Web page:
• This year has been a whirlwind of excitement for members of Salem Baptist Church, with guest speakers and historic plays and a Homecoming planned for October.

    But through it all, underlying all the excitement at the picturesque church with its own little cemetery on Mount Eden Road, is a steadfast sense of family among its members.

  • Christiansburg Baptist Church            1799

    Finchville Baptist                        1799

    Olive Branch Methodist                        1800

  • Being broken up with by your girlfriend in elementary school is always a traumatic event, especially when she bluntly tells you that you would go better with her cousin, whom you don’t even really know at the time.

    That’s how I met Jen, my friend Carrie Miller’s cousin, when I was about 10.

    If I could sum her up in one word, it would simply be funny…with awkward as a close second. She was a lanky, tall tomboy with the most outrageous personality ever.

  • The Shelby County Community Theatre launches its 35th season on July 22 with a production of the classic Cinderella.

    This timeless fairytale, written for the stage by Rodgers & Hammerstein, is directed by David Pilkinton and stars Shelby County High School Grads and theater veterans Katie Hundley and Stephen Fox.

    The show runs July 22-24 and 29-31, with performances at 7:30 p.m. Fridays and Saturdays and 2:30 p.m. on Sunday.

  • A little water, biodegradable cleaning solution and elbow grease can go a long way.

    And by looking at the success of the Friends of Grove Hill Cemetery's first Restoration and Preservation Workshop, the 150-year-old cemetery is in for a big lift.

    On June 24, the group had Ann Johnson with the Kentucky Historical Society give a morning workshop and used that information, along with the proper tools provided by Johnson, in a restoration project at the cemetery.

  • My last column reported the sinking by a Japanese submarine of the aircraft carrier USS Wasp on Sept. 15, 1942. Marine Capt. John W. Kennedy Jr., who three months before that had relieved me as commanding officer of the Marine detachment on Wasp, had gone down with the ship.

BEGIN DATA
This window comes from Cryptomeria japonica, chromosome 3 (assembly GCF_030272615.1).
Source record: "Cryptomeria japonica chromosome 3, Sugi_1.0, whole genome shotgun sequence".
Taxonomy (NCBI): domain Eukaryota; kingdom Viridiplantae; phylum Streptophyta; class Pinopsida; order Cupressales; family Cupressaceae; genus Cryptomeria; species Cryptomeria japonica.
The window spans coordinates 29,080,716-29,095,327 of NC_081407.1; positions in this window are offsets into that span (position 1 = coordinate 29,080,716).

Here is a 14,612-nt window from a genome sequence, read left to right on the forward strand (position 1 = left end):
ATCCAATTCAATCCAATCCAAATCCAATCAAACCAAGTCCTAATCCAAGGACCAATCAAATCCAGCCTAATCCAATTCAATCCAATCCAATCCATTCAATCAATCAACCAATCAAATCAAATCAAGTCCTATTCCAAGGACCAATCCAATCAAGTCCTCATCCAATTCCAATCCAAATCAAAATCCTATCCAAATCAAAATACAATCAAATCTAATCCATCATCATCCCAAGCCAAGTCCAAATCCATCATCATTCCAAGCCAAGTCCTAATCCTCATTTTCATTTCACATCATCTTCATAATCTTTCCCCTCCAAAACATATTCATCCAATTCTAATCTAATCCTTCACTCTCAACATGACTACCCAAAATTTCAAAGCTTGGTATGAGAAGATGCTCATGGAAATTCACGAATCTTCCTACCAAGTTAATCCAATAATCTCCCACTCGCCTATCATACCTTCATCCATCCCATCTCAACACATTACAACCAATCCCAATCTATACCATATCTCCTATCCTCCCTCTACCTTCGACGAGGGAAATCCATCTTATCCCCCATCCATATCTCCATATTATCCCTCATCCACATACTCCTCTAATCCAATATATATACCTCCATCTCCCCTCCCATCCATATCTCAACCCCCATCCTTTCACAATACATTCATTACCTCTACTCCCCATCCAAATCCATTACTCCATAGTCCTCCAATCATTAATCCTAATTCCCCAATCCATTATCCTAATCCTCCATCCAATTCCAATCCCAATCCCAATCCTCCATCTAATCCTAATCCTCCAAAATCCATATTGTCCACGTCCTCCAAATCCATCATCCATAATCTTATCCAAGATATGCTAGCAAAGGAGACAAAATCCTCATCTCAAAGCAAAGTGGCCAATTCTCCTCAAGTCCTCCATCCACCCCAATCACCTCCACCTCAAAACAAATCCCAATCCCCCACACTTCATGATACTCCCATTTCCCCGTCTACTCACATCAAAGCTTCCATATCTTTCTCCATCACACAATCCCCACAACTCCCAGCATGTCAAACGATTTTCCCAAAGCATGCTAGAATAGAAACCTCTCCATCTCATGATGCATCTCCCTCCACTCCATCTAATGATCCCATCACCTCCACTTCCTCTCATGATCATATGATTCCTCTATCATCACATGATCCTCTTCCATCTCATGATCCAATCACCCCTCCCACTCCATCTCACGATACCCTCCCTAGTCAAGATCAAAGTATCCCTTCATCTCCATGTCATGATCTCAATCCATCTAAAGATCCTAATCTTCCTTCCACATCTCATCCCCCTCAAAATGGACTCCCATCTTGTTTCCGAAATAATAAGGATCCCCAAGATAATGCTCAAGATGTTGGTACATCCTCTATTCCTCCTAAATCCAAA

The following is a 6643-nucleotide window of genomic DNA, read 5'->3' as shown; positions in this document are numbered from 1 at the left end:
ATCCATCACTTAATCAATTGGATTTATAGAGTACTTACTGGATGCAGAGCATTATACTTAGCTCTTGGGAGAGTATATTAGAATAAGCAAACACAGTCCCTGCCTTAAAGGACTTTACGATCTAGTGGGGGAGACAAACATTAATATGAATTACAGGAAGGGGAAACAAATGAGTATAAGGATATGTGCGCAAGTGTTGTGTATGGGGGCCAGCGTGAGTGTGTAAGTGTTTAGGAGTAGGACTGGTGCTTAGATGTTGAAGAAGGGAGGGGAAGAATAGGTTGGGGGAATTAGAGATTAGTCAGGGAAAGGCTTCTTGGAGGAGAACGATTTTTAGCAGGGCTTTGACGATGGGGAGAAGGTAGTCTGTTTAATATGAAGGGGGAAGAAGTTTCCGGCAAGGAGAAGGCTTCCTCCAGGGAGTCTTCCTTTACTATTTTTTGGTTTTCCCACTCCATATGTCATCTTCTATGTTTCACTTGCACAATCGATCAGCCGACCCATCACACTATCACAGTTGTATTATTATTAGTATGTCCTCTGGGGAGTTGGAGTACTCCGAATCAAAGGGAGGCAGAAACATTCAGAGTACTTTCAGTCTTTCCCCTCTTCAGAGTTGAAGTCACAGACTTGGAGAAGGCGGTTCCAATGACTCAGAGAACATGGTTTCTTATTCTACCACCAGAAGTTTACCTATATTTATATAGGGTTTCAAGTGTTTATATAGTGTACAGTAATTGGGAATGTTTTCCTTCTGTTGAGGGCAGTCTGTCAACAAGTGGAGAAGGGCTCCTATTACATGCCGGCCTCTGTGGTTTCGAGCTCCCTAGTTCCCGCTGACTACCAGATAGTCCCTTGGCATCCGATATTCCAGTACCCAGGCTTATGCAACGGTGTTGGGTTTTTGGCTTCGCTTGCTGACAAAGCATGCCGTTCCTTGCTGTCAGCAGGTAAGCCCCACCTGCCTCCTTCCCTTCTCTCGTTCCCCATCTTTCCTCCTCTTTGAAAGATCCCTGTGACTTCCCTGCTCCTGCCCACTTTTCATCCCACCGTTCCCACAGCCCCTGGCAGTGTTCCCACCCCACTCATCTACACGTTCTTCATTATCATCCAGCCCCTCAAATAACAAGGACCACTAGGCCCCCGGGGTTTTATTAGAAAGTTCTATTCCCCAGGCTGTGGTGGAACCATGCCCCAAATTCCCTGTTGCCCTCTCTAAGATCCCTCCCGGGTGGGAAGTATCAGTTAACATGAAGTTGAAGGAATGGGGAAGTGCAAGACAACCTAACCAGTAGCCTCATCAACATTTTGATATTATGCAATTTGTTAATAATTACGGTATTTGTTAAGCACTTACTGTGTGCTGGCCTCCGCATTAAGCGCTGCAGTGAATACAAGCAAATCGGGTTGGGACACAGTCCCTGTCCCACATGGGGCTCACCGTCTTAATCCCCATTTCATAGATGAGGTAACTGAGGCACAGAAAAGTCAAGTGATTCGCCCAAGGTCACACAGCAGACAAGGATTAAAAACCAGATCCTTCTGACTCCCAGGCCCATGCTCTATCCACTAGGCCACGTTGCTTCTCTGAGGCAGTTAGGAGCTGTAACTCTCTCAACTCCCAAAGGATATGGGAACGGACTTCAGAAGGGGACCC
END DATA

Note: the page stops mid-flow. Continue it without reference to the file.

During World War II, capital ships, such as aircraft carriers and battleships, included in their crews a Marine detachment carrying three officers and about 82 enlisted men. Their principal functions were to provide the ship’s guards, man 5-inch guns and provide landing parties when needed.

  • Mount Pleasant Baptist Church member Tom Hopkins wants to try to bring young people together to hear the Christian message.

    So his church, located in Todds Point, and WXLN-FM (93.3) are co-hosting the “Revelation Celebration for Christ” concert at the Clear Creek Park amphitheater on Saturday.

    He said the first band would begin at 4 p.m., and the concert will conclude at approximately 8 p.m. WXLN has been advertising the event for about four weeks about three times a day.

  • Despite a drizzly, rainy and grim morning, the skies cleared up and the weather heated up enough for community members to enjoy fireworks, snow cones and cotton candy for the annual Independence Day celebration at Lake Shelby on Monday night. The crowd was small when the gates opened, but as the evening went on and the shadows got longer, more and more people arrived to see what everyone wants to see on the Fourth of July — fireworks. They also enjoyed dancing and listening to the musical numbers of Leo Knight and the Moonlighters as they enjoyed the night’s festivities.

  • As the Shelby County Fair’s run started to come to an end last weekend, the midway gave way to the barns as the place to be.

    The Shelby County Fair Horse Show kicked off on Wednesday, finishing Saturday night, and the rodeo rode back into town for Friday and Saturday shows, providing some equine fun to go with funnel cakes, lemonades and Tilt-a-whirls.

    Thousands showed up to see the cowboys’ 8 second efforts, and more lined the ring of the horse show to see 3- and 5-gaited Saddlebreds strut their stuff.